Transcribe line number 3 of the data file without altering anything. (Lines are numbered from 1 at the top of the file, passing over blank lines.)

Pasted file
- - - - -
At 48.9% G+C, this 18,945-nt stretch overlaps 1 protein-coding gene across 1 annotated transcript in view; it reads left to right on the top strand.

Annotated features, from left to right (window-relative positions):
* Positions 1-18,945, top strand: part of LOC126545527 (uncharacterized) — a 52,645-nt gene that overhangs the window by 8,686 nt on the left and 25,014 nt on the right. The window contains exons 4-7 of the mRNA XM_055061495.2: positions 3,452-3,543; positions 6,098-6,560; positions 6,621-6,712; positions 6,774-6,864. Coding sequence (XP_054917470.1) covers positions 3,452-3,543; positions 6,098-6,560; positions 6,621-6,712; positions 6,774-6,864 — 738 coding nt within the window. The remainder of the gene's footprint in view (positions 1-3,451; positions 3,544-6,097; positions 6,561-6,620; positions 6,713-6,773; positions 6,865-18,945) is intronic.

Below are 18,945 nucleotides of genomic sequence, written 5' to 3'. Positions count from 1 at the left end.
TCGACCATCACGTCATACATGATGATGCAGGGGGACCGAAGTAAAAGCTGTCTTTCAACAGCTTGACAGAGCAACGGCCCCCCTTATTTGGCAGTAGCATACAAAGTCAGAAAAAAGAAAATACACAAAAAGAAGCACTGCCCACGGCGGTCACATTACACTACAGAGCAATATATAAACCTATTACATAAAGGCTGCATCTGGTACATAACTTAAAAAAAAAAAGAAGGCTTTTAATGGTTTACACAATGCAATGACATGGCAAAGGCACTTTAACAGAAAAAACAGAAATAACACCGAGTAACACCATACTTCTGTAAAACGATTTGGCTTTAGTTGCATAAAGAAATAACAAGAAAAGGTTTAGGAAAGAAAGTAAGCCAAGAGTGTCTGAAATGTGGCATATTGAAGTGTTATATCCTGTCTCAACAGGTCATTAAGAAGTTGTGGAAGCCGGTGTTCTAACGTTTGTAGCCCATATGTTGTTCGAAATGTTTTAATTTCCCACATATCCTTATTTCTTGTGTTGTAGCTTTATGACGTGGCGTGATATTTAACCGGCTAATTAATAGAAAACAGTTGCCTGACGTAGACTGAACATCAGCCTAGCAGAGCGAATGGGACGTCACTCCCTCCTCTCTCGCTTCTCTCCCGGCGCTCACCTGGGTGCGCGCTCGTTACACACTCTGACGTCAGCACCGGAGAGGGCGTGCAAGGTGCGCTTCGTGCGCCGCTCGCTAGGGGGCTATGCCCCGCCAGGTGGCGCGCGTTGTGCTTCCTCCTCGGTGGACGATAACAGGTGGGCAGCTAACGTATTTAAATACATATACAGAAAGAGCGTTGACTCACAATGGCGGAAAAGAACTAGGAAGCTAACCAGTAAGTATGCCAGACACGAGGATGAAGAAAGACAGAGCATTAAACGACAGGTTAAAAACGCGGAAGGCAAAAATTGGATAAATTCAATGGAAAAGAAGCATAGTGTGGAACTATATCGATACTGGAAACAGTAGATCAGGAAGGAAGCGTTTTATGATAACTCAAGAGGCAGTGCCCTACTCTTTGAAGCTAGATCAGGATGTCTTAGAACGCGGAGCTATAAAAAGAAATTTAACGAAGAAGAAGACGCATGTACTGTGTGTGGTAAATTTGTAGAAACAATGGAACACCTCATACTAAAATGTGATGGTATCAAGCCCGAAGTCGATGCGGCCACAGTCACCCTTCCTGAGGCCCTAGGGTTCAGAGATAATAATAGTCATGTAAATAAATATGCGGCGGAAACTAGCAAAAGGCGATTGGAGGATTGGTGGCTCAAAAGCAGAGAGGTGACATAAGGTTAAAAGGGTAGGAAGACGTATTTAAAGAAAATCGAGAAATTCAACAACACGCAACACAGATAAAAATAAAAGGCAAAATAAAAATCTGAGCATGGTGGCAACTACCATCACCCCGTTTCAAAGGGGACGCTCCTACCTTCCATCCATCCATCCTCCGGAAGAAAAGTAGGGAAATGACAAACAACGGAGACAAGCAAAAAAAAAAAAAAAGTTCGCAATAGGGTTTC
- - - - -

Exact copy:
* Positions 1-18,945, top strand: part of LOC126545527 (uncharacterized) — a 52,645-nt gene that overhangs the window by 8,686 nt on the left and 25,014 nt on the right. The window contains exons 4-7 of the mRNA XM_055061495.2: positions 3,452-3,543; positions 6,098-6,560; positions 6,621-6,712; positions 6,774-6,864. Coding sequence (XP_054917470.1) covers positions 3,452-3,543; positions 6,098-6,560; positions 6,621-6,712; positions 6,774-6,864 — 738 coding nt within the window. The remainder of the gene's footprint in view (positions 1-3,451; positions 3,544-6,097; positions 6,561-6,620; positions 6,713-6,773; positions 6,865-18,945) is intronic.